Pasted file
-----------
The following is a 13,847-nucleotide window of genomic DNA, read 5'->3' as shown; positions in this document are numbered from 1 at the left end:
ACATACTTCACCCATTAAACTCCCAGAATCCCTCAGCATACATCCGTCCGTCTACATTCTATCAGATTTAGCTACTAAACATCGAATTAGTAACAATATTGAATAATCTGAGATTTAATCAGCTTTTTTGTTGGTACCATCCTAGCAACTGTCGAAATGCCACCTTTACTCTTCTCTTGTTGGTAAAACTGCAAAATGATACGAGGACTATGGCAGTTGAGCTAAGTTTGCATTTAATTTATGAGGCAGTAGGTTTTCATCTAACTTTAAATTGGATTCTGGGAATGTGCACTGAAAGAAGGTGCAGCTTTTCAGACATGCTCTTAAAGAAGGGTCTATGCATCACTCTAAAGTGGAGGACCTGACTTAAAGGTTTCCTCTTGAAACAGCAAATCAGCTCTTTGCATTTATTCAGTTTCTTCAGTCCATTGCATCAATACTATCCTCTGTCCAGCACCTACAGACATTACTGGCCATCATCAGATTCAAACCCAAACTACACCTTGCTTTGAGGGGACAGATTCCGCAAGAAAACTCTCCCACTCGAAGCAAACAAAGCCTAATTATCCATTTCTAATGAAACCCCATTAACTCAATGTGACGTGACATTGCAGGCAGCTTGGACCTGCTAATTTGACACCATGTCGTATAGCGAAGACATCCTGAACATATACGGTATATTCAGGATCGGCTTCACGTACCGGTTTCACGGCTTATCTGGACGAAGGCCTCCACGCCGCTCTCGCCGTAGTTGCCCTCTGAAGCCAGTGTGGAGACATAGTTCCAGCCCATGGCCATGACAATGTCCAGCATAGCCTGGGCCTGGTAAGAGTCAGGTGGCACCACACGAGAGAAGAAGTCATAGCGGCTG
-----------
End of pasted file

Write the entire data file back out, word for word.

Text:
The following is a 13,847-nucleotide window of genomic DNA, read 5'->3' as shown; positions in this document are numbered from 1 at the left end:
ACATACTTCACCCATTAAACTCCCAGAATCCCTCAGCATACATCCGTCCGTCTACATTCTATCAGATTTAGCTACTAAACATCGAATTAGTAACAATATTGAATAATCTGAGATTTAATCAGCTTTTTTGTTGGTACCATCCTAGCAACTGTCGAAATGCCACCTTTACTCTTCTCTTGTTGGTAAAACTGCAAAATGATACGAGGACTATGGCAGTTGAGCTAAGTTTGCATTTAATTTATGAGGCAGTAGGTTTTCATCTAACTTTAAATTGGATTCTGGGAATGTGCACTGAAAGAAGGTGCAGCTTTTCAGACATGCTCTTAAAGAAGGGTCTATGCATCACTCTAAAGTGGAGGACCTGACTTAAAGGTTTCCTCTTGAAACAGCAAATCAGCTCTTTGCATTTATTCAGTTTCTTCAGTCCATTGCATCAATACTATCCTCTGTCCAGCACCTACAGACATTACTGGCCATCATCAGATTCAAACCCAAACTACACCTTGCTTTGAGGGGACAGATTCCGCAAGAAAACTCTCCCACTCGAAGCAAACAAAGCCTAATTATCCATTTCTAATGAAACCCCATTAACTCAATGTGACGTGACATTGCAGGCAGCTTGGACCTGCTAATTTGACACCATGTCGTATAGCGAAGACATCCTGAACATATACGGTATATTCAGGATCGGCTTCACGTACCGGTTTCACGGCTTATCTGGACGAAGGCCTCCACGCCGCTCTCGCCGTAGTTGCCCTCTGAAGCCAGTGTGGAGACATAGTTCCAGCCCATGGCCATGACAATGTCCAGCATAGCCTGGGCCTGGTAAGAGTCAGGTGGCACCACACGAGAGAAGAAGTCATAGCGGCTG